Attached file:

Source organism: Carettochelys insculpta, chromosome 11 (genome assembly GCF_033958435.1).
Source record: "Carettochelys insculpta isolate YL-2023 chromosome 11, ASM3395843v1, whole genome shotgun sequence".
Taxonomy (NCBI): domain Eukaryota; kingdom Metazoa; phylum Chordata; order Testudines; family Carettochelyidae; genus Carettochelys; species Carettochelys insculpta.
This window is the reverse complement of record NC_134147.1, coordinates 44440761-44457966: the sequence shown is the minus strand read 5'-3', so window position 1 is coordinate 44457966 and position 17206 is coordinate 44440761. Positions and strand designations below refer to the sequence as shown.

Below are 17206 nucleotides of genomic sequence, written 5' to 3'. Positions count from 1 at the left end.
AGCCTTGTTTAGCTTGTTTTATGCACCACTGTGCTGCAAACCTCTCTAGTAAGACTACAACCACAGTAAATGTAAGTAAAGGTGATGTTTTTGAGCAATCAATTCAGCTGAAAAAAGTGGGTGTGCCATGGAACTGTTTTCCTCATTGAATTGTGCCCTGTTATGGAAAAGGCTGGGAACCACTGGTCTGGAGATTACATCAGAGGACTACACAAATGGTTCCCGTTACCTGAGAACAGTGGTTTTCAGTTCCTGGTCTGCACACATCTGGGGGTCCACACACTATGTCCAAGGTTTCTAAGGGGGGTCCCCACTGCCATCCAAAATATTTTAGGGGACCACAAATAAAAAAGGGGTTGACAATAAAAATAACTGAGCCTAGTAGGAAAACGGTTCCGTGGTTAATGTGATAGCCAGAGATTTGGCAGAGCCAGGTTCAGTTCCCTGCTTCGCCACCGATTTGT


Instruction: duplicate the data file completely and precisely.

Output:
Source organism: Carettochelys insculpta, chromosome 11 (genome assembly GCF_033958435.1).
Source record: "Carettochelys insculpta isolate YL-2023 chromosome 11, ASM3395843v1, whole genome shotgun sequence".
Taxonomy (NCBI): domain Eukaryota; kingdom Metazoa; phylum Chordata; order Testudines; family Carettochelyidae; genus Carettochelys; species Carettochelys insculpta.
This window is the reverse complement of record NC_134147.1, coordinates 44440761-44457966: the sequence shown is the minus strand read 5'-3', so window position 1 is coordinate 44457966 and position 17206 is coordinate 44440761. Positions and strand designations below refer to the sequence as shown.

Below are 17206 nucleotides of genomic sequence, written 5' to 3'. Positions count from 1 at the left end.
AGCCTTGTTTAGCTTGTTTTATGCACCACTGTGCTGCAAACCTCTCTAGTAAGACTACAACCACAGTAAATGTAAGTAAAGGTGATGTTTTTGAGCAATCAATTCAGCTGAAAAAAGTGGGTGTGCCATGGAACTGTTTTCCTCATTGAATTGTGCCCTGTTATGGAAAAGGCTGGGAACCACTGGTCTGGAGATTACATCAGAGGACTACACAAATGGTTCCCGTTACCTGAGAACAGTGGTTTTCAGTTCCTGGTCTGCACACATCTGGGGGTCCACACACTATGTCCAAGGTTTCTAAGGGGGGTCCCCACTGCCATCCAAAATATTTTAGGGGACCACAAATAAAAAAGGGGTTGACAATAAAAATAACTGAGCCTAGTAGGAAAACGGTTCCGTGGTTAATGTGATAGCCAGAGATTTGGCAGAGCCAGGTTCAGTTCCCTGCTTCGCCACCGATTTGT